Fable Friday: Sight gags and another trainer’s tip

Inspector Clouseau, played by Peter Sellers in the classic film “The Pink Panther” is frustrated by his inability to catch “The Phantom” played by David Niven, and his female accomplice, played by Capucine, who is also Clouseau’s own wife.

We see him fuming in his office as he absent-mindedly spins a huge globe.  He says, “We must find that woman!” And with that he puts his hand out to lean against the spinning globe, which causes him to fall to the floor.

Gregory at Medtronic 10-2010 CroppedThis type of humor is known as a sight gag.  The joke is in what you see rather than in what you hear. The Pink Panther films, Marx Brothers films, Three Stooges and others were filled with sight gags, and they present a unique and hilarious form of humor. I love them!

So here’s one you can use as a trainer which I employ when I teach negotiation or sales skills. Walk across the training room and deliberately trip or stumble. Make it realistic. Now look behind you to see what it was on the floor to make you stumble like that.

Say to the learners, “What did you see me do just then?  I tripped, then looked behind me to see what I had tripped on.  Why do you think I did that?  There is clearly nothing on the floor that could have caused me to trip.”

After some discussion of this, someone will point out that this is a very common occurrence. When people stumble, they will often look back to see what they tripped on. Perhaps you have done this yourself.

The point here is that we do this to save face. We want those who saw us trip, not to think we are clumsy or awkward. Looking back at the floor or sidewalk is our way of saying to the world, “I don’t usually stumble.  There must have been some bump or something that caused me to trip.”  It’s our way of saving face.

So what does this tell us about conducting a negotiation or a delicate sales conversation?  You cannot succeed if you cause your client to lose face.  Be careful not to use language that backs people in a corner, or makes them feel helpless, uninformed or unintelligent.  Language that includes an “or else” in it and other displays of your power position are very poor technique. Try always to help others save face.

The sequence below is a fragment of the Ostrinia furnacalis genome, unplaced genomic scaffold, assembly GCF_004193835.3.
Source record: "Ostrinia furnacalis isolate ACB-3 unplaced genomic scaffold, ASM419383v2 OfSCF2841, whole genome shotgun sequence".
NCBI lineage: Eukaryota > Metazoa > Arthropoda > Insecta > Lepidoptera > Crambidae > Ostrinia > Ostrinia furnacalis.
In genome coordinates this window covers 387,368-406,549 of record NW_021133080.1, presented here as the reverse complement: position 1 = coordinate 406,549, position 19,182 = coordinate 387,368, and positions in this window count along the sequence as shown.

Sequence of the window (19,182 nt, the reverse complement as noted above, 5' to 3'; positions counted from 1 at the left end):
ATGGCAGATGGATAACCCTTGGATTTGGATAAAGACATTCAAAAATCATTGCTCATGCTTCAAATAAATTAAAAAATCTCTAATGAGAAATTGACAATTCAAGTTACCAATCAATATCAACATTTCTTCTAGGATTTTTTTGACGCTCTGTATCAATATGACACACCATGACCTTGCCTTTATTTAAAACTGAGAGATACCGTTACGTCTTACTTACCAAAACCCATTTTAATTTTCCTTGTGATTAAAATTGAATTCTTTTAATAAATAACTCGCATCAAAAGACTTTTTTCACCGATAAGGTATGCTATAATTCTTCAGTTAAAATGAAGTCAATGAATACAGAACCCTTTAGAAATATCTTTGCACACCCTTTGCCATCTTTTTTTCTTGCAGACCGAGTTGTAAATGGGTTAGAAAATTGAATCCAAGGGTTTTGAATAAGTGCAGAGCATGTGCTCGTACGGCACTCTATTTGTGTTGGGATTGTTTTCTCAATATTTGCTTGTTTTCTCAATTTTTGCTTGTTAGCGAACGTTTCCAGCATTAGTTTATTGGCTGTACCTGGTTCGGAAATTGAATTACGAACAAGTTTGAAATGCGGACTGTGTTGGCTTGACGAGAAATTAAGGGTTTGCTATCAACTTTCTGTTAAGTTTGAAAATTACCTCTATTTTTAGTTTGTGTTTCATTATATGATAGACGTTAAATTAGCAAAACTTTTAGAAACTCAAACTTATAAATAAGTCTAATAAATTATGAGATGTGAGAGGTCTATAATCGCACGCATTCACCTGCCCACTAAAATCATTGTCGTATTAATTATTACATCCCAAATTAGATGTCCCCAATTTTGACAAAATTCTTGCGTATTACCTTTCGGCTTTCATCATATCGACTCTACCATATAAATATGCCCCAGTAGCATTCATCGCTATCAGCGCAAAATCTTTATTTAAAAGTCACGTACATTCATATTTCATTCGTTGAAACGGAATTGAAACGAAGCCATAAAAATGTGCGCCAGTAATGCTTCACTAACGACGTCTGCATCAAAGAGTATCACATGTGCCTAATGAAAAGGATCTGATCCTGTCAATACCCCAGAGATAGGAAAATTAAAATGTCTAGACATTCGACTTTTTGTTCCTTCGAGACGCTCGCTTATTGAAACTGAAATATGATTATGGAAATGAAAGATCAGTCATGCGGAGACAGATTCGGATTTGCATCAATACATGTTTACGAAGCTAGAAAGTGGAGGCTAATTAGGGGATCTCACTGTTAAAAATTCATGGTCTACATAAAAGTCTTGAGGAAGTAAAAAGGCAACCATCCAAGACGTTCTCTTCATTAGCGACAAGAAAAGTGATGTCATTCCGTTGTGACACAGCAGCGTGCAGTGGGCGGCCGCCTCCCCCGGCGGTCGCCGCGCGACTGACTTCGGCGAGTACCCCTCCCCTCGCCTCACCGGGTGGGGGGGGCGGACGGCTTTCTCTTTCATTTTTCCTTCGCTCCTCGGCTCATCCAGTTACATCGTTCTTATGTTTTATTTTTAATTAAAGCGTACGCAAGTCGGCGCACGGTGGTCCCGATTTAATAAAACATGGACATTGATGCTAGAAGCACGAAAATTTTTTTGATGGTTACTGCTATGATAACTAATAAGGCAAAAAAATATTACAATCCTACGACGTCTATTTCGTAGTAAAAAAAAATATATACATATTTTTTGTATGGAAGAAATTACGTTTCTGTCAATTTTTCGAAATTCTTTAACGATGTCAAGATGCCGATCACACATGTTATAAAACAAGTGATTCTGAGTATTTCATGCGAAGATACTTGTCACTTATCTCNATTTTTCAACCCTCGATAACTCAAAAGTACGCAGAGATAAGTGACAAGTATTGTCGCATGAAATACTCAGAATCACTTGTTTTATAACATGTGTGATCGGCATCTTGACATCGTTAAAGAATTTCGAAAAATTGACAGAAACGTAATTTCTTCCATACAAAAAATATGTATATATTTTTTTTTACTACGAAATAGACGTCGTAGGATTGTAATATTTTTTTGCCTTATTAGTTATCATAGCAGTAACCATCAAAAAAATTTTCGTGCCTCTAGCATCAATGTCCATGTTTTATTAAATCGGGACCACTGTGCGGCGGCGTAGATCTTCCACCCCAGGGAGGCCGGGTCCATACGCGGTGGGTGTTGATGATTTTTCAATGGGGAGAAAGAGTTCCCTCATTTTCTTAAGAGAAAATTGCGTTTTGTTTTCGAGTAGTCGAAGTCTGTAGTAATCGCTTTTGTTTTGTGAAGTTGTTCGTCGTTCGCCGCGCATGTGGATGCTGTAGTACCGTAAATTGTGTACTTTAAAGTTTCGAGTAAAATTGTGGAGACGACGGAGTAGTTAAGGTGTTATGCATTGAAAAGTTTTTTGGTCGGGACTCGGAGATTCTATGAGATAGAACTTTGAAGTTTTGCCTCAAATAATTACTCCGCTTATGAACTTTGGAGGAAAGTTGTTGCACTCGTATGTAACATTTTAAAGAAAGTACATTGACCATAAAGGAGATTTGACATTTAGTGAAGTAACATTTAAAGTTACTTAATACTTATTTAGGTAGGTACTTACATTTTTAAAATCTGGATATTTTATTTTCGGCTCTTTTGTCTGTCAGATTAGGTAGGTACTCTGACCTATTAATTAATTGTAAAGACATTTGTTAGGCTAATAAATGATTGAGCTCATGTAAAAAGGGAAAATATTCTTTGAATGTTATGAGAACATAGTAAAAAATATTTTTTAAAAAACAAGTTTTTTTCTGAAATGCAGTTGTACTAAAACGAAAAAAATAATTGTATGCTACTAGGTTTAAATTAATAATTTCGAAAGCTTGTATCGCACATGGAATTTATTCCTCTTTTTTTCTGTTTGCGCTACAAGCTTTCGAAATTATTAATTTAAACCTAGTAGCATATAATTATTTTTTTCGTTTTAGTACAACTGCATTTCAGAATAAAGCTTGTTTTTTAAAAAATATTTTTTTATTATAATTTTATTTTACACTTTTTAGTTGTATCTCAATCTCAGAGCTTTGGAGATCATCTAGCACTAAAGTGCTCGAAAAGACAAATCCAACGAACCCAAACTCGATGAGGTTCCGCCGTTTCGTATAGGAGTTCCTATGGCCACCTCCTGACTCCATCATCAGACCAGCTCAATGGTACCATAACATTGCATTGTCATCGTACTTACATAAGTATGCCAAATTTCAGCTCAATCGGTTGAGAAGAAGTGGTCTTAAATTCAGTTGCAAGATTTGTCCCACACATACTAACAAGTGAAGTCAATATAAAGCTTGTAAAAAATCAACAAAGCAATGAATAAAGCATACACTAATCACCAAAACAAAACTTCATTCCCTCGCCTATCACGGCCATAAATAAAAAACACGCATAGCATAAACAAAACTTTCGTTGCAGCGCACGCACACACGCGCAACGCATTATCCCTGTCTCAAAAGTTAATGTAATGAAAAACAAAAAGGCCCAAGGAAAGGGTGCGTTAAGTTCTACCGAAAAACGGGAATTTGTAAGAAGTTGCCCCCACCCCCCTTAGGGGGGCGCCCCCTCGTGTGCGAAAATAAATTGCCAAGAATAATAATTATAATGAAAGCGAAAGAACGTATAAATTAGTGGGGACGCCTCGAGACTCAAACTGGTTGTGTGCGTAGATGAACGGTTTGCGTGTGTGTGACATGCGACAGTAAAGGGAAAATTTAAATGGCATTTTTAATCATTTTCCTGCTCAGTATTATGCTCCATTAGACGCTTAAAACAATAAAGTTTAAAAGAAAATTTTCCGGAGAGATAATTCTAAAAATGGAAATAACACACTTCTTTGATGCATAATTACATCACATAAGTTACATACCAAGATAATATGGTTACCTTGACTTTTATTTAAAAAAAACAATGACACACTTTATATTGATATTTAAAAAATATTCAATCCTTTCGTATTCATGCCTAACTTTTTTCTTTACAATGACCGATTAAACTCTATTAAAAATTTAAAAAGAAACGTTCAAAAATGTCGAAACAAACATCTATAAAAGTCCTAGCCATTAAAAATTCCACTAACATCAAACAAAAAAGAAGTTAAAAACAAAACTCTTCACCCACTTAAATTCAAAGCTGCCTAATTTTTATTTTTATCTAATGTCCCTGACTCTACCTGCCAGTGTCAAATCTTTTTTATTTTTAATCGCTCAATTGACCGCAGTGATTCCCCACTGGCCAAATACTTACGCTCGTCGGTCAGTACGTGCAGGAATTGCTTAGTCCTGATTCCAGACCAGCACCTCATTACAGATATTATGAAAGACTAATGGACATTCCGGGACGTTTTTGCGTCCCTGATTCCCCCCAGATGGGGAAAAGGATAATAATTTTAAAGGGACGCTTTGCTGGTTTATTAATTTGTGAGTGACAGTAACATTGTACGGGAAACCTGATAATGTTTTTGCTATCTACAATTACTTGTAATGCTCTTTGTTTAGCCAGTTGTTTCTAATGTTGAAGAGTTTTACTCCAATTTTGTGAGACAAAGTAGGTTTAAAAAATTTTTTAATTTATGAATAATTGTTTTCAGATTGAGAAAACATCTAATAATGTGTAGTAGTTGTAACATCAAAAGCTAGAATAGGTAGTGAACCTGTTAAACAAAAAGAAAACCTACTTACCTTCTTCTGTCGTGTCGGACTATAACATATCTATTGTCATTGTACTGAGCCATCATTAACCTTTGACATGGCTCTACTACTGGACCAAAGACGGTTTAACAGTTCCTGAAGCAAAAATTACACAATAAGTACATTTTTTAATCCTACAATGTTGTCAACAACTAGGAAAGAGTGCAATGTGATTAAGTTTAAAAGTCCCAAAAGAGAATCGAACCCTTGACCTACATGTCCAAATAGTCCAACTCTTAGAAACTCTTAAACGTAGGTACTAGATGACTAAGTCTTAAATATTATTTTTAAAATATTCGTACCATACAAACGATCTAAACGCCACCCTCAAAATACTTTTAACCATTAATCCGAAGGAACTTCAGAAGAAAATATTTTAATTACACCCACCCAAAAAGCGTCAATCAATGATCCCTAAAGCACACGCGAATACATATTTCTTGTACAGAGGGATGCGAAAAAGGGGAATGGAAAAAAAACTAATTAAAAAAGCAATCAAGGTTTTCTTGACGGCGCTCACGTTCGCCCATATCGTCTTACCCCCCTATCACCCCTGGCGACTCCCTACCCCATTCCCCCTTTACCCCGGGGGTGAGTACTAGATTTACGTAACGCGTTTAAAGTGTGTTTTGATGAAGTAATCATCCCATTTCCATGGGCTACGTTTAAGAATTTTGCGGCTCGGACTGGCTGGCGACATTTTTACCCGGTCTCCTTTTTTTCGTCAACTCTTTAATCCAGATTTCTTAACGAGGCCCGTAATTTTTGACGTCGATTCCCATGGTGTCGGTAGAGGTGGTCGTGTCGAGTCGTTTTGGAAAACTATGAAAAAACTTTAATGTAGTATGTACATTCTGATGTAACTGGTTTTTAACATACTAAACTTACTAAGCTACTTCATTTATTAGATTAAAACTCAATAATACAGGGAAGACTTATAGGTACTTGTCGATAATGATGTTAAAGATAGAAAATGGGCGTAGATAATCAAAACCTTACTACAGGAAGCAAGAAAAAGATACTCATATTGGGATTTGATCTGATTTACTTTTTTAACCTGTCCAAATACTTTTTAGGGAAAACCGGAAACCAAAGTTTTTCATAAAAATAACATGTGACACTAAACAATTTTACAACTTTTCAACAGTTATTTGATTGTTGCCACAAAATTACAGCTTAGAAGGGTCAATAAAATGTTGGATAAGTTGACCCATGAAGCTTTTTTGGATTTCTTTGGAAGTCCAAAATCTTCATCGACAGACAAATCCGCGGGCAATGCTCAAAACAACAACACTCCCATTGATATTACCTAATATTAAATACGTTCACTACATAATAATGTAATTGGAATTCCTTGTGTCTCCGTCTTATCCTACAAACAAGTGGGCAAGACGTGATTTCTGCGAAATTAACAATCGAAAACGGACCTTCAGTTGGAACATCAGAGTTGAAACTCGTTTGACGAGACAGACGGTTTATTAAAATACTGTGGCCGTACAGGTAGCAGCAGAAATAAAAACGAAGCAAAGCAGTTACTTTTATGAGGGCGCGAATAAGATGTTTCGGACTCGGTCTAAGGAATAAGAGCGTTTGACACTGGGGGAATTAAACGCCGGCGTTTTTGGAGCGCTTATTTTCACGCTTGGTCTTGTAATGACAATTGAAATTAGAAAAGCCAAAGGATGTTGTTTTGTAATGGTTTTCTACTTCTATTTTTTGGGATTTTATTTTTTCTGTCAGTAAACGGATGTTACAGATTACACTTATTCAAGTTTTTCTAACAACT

You can create your own sight gags to make a learning point or at least keep your group relaxed, engaged and having fun in your sessions.  Use your imagination.

I saw a fun one the other day while watching my son practice piano. He was playing “The Minute Waltz” and he knew I was watching him.  At one point during the piece he played with only his right hand, and lifted his left wrist to look at his watch, as if to see if the “minute” was up yet, all with a straight face and without missing a note. Victor Borge would have been proud. I know I was.

Here’s to you, my readers, in the hope that you have a wonderful, relaxing holiday with your own family and friends. I’ll be back after the New Year.  Meanwhile…

Think Like Your Customer

About Gregory LaMothe
I teach people how to sell things. I own the company ActionSystems. Visit my website at www.actionsystemstraining.com.

One Response to Fable Friday: Sight gags and another trainer’s tip

  1. Jeanne Kelly-Rieken says:

    Thank you Greg for your terrific posts. I look forward to them. I have to say that I thought you were going to say about looking behind you and moving forward . Maybe next time. Thanks again for your great stories

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